HP 30 (5d8 + 8; bloodied 15)
Speed 30 ft.
Proficiency +2; Maneuver DC 12
Skills Athletics +4, Stealth +4 (+1d4), Perception +3 (+1d4), Survival +3 (+1d4)
Senses darkvision 60 ft., passive Perception 15
Languages Common, Goblin
Strangle. Melee Weapon Attack: +4 to hit, reach 10 ft., one Medium or smaller creature that is , by the bugbear, or that can’t see the bugbear. Hit: 9 (2d6 + 2) bludgeoning damage, and the target is pulled 5 feet towards the bugbear and grappled (escape DC 12). Until this grapple ends, the bugbear automatically hits with the Strangle attack and the target .
Maul. Melee Weapon Attack: +4 to hit, reach 5 ft., one target. Hit: 9 (2d6 + 2) bludgeoning damage.
Javelin. Melee or Ranged Weapon Attack: +4 to hit, reach 5 ft. or range 30/120 ft., one target. Hit: 5 (1d6 + 2) piercing damage, or 12 (3d6 + 2) piercing damage if the target is a creature that is or that can’t see the bugbear.
Stealthy Sneak. The bugbear moves up to half its Speed without provoking
. It can then attempt to hide.
A bugbear prefers to strangle an unaware opponent from hiding. It fights with its maul if it must, but when badly injured it uses its Stealthy Sneak to reach a hiding spot and then either attack with its javelin or strangle a passing creature.
Bruggek, Gashk, Gnashtooth, Groar, Hrak, Hrorr, Redclaw, Sturg
Legends and Lore
With a History or Nature check, characters can learn the following:
DC 10 Bugbears are stealthy hunters and trackers.
DC 15 Some bugbear tribes are feared raiders, and others are valued as mercenaries and bodyguards.
Bugbears are rangy, hairy creatures related to goblins. Nimble and quiet for their size, they are stealthy ambushers and relentless hunters. Along the margins of settled land, the word “bugbear” has become synonymous with hidden terrors lurking in wait.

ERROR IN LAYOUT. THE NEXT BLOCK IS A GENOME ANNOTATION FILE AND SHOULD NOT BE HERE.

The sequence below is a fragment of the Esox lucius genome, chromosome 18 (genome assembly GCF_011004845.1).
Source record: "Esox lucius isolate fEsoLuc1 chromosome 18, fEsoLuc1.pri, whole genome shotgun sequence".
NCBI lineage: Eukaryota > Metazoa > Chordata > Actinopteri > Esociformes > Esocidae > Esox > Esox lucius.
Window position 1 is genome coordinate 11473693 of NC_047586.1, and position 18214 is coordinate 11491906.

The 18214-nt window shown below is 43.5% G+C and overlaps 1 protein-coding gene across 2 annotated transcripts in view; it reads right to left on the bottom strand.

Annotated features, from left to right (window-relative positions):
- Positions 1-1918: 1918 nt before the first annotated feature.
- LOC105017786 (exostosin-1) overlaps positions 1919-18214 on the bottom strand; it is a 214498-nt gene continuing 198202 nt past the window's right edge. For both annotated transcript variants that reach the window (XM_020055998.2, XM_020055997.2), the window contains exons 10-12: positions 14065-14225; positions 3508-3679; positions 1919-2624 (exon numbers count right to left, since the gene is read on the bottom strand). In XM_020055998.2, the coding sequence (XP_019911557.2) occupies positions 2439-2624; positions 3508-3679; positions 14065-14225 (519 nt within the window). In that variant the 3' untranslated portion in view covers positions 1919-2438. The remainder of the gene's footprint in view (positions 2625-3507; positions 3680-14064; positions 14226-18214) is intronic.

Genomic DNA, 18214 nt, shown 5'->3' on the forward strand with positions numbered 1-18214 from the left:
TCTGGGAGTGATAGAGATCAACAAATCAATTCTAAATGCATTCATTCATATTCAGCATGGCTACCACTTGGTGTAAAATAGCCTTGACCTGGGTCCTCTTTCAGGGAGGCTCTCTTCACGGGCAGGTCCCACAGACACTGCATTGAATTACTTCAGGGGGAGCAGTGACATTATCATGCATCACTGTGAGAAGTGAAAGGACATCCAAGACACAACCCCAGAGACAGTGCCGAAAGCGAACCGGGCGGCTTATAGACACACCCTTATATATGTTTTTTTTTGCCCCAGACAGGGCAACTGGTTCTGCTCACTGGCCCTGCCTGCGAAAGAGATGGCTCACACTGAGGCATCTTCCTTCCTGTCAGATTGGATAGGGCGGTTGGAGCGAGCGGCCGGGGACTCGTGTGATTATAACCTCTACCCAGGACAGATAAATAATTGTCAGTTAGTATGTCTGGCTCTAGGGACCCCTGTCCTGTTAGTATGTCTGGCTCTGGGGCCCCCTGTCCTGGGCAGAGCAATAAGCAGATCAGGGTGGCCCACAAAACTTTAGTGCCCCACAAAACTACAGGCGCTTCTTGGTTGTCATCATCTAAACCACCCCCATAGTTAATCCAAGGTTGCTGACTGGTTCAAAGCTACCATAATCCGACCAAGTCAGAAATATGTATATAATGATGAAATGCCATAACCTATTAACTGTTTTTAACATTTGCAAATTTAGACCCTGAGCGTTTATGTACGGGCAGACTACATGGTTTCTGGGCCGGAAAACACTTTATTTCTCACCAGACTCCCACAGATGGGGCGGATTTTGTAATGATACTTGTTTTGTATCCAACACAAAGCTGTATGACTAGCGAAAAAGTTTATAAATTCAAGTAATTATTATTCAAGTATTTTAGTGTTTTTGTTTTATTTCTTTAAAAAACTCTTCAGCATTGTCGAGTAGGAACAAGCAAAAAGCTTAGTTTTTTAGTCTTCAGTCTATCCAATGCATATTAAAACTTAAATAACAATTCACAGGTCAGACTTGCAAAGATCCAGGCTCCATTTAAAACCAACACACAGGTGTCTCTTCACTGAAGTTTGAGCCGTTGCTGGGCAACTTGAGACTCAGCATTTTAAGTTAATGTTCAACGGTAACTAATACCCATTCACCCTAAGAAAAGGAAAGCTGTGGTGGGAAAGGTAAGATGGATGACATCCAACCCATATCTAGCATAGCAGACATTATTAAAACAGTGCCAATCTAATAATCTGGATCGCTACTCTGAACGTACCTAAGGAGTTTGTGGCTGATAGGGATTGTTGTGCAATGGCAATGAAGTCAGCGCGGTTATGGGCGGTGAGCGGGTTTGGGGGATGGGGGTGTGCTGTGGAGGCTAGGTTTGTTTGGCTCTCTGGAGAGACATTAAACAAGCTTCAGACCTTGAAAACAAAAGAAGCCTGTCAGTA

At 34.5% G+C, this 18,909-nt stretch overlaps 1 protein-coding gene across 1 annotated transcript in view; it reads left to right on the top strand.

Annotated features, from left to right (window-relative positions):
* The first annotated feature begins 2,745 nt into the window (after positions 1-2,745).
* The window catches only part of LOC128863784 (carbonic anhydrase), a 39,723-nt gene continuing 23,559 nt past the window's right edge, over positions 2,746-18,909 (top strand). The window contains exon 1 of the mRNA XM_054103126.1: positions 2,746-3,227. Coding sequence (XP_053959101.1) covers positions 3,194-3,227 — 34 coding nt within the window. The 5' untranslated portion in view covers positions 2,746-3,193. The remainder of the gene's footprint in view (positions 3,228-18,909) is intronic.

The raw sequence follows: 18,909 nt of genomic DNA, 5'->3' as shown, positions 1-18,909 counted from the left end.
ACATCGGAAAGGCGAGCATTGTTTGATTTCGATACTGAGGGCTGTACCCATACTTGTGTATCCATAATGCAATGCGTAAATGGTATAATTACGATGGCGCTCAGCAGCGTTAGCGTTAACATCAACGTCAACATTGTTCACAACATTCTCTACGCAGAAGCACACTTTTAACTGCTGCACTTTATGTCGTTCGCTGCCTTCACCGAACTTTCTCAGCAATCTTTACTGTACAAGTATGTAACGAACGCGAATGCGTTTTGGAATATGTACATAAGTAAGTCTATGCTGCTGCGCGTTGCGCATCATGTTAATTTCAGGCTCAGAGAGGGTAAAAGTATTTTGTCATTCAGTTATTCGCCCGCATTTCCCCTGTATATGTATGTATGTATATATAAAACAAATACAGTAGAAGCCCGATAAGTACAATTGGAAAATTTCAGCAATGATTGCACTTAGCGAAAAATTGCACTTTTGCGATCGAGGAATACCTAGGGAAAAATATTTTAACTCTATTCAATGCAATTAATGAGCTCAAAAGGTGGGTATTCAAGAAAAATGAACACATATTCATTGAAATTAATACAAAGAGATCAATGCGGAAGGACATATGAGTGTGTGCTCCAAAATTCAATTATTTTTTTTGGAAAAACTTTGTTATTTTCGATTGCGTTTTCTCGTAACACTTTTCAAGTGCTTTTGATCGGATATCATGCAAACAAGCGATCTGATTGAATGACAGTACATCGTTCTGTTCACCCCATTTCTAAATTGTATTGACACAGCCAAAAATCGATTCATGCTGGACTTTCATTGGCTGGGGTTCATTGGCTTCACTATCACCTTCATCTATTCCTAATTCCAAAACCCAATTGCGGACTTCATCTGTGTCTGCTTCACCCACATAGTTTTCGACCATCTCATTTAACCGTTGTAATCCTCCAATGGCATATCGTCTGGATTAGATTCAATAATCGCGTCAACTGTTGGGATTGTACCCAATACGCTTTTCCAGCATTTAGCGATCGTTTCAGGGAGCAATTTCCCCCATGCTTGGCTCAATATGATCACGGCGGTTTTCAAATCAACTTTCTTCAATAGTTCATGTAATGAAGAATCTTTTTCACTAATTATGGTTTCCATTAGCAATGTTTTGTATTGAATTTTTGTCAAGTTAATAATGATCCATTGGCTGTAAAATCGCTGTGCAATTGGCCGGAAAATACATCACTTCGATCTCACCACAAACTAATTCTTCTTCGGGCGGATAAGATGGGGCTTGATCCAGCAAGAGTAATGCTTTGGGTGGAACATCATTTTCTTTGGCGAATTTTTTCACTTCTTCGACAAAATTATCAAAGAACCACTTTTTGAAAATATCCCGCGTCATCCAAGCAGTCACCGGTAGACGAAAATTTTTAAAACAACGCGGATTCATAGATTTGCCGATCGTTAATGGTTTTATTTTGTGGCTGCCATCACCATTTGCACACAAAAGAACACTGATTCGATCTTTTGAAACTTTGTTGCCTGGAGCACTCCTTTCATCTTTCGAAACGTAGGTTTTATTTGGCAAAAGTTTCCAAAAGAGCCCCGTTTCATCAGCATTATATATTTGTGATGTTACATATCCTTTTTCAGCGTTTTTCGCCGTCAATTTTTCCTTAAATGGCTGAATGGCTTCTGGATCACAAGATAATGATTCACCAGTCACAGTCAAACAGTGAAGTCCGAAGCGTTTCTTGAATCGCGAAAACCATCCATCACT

Fearsome Hunters. Bugbears are skilled trackers and trappers. Despite their size and strength, they rarely attack openly. They strike from hiding; their prey often dies without ever knowing it was being stalked. Bugbears’ silent combat efficiency makes them sought after as scouts and mercenaries, and some bugbears make good livings in cities and war camps. Few forest villages open their gates to a bugbear traveler, however—bugbear raids are the stuff of nightmares.
Goblins. Bugbears are related to goblins and hobgoblins and are sometimes found among them. Bugbears are strong enough to rule over goblins, but in a disciplined hobgoblin force they are relegated to the role of scout and ambusher.
1 On the hunt
2 With a prisoner in a sack
3 Hiding in ambush
4 Looking for mercenary work
5 Scouting for a larger force
6 Looking for a new home after tribe was defeated
7 Owed money by a former boss, and mad about it
8 Working as mercenaries for a nearby faction; wearing breastplate (AC 16)
1 DC 14 Perception check: clump of coarse brown fur caught on something sharp
2 The corpse of a human soldier or bandit, strangled and robbed; DC 14 Perception check discovers big footprints leading away
3 An extinguished campfire
4 A hunting trap (DC 14 to spot)
Bugbears thrive in any environment.
CR 0–2 1 or 2
CR 3–4 3 or 4 ; with 4 to 6
Treasure 250 gp, 600 sp, ,
CR 5–10 with 1d4 + 2 ; 2 or 3 with 1d4 + 3 riding
Treasure 700 gp, 1,200 sp, 5 bloodstones (50 gp each), 4 ,
Humanoids include a number of different intelligent, language-using bipeds of Small or Medium size. Humans and elves are humanoids, and so are orcs and goblins. Humanoids may employ magic but are not fundamentally magical—a characteristic that distinguishes them from bipedal, language-using fey, fiends, and other monsters. Humanoids have no inherent alignment, meaning that no humanoid ancestry is naturally good or evil, lawful or chaotic.